SIDNEY CROSBY: He was a good coach. I remember I think that’s one of the first times I actually was captain. He gave me the C, and that was kind of unusual for me because I was always a younger player on the team, so it was pretty rare that I got a letter just because of my age. But I remember he gave me the C. I remember being pretty happy about that, feeling pretty fortunate. I think that was one of the first times I wore a C.
Q. How old were you then?
SIDNEY CROSBY: I was probably 9 or 10.
Q. With Jordan Staal and Malkin going into their second years here, how much better do you expect them to be than their rookie year? How much more of a jump did you have in your second year when everything wasn’t as new?
SIDNEY CROSBY: It’s hard to say. I mean, I think they’re definitely going to feel a lot more comfortable. I think the start of the season, too, will be probably a little bit easier for them just where they’re not going into new buildings, they know their opponents better, things like that. Right off the start, I don’t think the game is going to seem as fast. I think just especially the start of the season, it makes such a huge difference. You’re able to start off with a little bit more confidence. You know your means, and I think that’s important.
Q. Could you comment on the suggestions there will be a Pittsburgh/Tampa Bay opener in Prague next year, and have you ever been there?
SIDNEY CROSBY: I have been there. I think that’s exciting. That’s obviously kind of a similar situation they had this year, having the games in London. It’s great for the fans. Get to see a different part of the world. I think that would be a fun experience for us.
Q. How would you feel about the NHL someday expanding to Europe?
SIDNEY CROSBY: I’m not sure. We’ll have to see where it goes. Right now 82 games is a grind in North America. I’m sure it would have to be set up the right way. But I’m happy with the way it is right now. I guess we’d have to see what happens.
Q. Would your major concern be the travel and the distance?
SIDNEY CROSBY: I mean, that’s something that I’m sure a lot of guys would look at as being pretty tough. Like I said, if they did come to that, I’m sure it would be under the right circumstances, having that in mind.
But, like I said, 82 games is a grind right now. I consider our division a pretty good traveling division, so it would be hard to tell.
Q. Last season you talked a lot about focusing on the games, uncertainty around the franchise, results seemed to bear that out. Now that it seems like the Penguins are going to be in Pittsburgh even after your career, tell me what that’s meant to the players and what you think it could mean to building a connection with the fans?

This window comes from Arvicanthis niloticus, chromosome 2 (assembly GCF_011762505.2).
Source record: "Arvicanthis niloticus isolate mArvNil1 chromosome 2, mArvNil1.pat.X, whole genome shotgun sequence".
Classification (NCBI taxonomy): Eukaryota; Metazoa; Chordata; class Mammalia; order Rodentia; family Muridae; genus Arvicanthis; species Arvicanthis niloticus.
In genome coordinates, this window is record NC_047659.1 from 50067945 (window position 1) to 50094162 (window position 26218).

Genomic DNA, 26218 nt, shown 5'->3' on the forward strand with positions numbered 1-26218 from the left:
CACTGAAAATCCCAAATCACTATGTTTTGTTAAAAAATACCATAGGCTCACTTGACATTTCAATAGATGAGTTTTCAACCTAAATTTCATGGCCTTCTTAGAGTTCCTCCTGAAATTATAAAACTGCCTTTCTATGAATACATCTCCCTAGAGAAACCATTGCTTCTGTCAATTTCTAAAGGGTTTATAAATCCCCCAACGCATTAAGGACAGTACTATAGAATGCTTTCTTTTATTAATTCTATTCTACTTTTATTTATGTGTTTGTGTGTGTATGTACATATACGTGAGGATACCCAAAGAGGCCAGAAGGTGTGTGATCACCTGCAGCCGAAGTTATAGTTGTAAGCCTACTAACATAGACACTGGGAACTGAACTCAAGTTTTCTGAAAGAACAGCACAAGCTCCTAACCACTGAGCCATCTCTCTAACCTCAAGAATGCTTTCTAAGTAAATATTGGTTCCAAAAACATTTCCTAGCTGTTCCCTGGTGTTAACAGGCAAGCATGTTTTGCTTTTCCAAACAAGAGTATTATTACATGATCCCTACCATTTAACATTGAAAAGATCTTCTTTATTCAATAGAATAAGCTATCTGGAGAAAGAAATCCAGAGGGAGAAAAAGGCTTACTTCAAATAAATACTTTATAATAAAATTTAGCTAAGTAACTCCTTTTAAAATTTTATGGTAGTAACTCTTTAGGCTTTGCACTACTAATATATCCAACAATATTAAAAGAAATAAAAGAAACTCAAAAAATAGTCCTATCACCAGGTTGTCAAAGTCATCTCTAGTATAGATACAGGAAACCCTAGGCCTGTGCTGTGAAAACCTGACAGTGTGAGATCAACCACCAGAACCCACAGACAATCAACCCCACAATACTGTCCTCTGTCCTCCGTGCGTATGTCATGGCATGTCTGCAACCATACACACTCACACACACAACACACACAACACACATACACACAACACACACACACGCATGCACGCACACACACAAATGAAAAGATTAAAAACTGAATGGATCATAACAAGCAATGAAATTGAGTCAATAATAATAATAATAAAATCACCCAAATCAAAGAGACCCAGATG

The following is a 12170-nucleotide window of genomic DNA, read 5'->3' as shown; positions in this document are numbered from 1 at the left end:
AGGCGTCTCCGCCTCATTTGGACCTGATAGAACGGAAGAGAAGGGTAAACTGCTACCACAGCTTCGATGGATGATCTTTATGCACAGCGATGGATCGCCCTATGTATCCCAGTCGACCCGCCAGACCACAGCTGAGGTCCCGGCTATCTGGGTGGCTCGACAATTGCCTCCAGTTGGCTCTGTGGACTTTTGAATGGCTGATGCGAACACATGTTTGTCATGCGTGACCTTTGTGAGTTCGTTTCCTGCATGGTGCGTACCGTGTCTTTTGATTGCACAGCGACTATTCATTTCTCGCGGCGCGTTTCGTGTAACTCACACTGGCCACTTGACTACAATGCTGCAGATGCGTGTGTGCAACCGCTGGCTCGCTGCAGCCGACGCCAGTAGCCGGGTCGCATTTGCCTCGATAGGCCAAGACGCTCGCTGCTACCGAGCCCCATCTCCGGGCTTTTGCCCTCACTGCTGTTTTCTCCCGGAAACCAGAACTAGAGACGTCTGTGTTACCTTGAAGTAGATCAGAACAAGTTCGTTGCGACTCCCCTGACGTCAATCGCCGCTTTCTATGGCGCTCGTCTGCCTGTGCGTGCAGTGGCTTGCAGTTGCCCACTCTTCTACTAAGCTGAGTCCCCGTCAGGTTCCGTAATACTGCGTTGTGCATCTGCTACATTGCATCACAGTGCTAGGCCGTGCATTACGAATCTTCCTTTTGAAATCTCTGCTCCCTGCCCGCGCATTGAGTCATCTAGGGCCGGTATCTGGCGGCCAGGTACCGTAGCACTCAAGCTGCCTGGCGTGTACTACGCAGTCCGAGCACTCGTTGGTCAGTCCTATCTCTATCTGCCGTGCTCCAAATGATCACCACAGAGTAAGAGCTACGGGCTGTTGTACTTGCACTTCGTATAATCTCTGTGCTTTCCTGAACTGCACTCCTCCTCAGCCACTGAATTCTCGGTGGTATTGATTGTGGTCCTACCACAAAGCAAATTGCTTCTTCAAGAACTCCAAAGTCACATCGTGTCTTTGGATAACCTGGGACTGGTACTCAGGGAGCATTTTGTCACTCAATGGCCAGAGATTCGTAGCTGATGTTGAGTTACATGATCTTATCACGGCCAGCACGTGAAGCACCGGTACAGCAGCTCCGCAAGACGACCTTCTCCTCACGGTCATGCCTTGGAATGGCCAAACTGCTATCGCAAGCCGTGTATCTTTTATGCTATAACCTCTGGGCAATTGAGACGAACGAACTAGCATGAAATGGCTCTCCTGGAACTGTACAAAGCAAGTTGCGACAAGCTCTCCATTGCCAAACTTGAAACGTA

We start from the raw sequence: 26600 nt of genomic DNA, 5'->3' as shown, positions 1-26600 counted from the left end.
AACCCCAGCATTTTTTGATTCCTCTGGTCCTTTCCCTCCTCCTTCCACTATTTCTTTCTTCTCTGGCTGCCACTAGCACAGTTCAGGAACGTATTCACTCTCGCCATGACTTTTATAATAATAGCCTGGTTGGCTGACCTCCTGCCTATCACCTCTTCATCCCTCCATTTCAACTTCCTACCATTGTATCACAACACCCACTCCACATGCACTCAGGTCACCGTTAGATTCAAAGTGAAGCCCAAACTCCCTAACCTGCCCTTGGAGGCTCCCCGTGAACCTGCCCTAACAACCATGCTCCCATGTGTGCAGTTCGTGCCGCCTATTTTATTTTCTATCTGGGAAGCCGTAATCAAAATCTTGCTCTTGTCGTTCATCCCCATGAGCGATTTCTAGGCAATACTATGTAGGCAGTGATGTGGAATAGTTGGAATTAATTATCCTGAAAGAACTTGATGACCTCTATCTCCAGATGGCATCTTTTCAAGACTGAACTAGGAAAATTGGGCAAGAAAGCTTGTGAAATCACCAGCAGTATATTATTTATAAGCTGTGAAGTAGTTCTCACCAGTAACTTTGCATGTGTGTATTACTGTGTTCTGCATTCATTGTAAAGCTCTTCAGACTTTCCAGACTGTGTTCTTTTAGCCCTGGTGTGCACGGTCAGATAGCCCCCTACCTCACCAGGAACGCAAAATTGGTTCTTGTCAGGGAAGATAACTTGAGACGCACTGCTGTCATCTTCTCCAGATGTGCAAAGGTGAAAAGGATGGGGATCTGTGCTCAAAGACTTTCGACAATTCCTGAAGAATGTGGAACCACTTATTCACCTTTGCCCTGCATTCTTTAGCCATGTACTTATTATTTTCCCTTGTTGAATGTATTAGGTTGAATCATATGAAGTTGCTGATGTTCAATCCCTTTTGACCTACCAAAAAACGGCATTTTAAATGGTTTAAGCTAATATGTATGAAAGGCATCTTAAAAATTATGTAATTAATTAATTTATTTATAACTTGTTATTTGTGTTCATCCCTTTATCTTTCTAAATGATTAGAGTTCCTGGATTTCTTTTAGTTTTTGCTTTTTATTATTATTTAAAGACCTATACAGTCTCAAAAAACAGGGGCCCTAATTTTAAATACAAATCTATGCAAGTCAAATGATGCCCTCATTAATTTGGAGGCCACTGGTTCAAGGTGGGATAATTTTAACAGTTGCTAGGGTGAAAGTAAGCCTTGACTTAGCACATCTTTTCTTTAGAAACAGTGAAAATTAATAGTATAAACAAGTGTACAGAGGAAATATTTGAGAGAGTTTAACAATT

SIDNEY CROSBY: Yeah, it’s great for us. The last couple years it’s been talked about so much. So to know that we’re here to stay, there’s a lot of uncertainty that’s gone now. Obviously our focus can be on playing hockey, and that’s it.
Last year, we weren’t really thinking about it, but it was brought up so much, it was hard not to think about it once in a while. So it’s nice to know that moving forward we’re going to be here. And, like you said, the fans know we’re here for a while.
Q. Between your first and second year you pretty much cut your penalty minutes in of half. I was wondering if you kind of learned something and that was something you wanted to do or was that just a natural output of just the way the games went in your second year?
SIDNEY CROSBY: Yeah, I’m sure it was a little bit of both. As far as me, I wanted to make sure that I wasn’t retaliating, just make sure I didn’t let my emotions get ahead of me too much. You know, when you’re winning, too, you’re probably not pressing as much, hooking and things like that. First year we were losing some games, so it was probably easier to take penalties. It was probably a little bit of everything.
Q. Here in Boston we’re always interested in Ryan Whitney. Could you talk about what he’s meant to the team, how he’s helped you.
SIDNEY CROSBY: Yeah, he’s really grown. Certainly on our power play, he’s been great. Great puck?moving defenseman. Him and Brooks Orpik have built some chemistry over the last couple years and really work well together. He’s really been a dependable guy who is going to move the puck well and score some goals as well.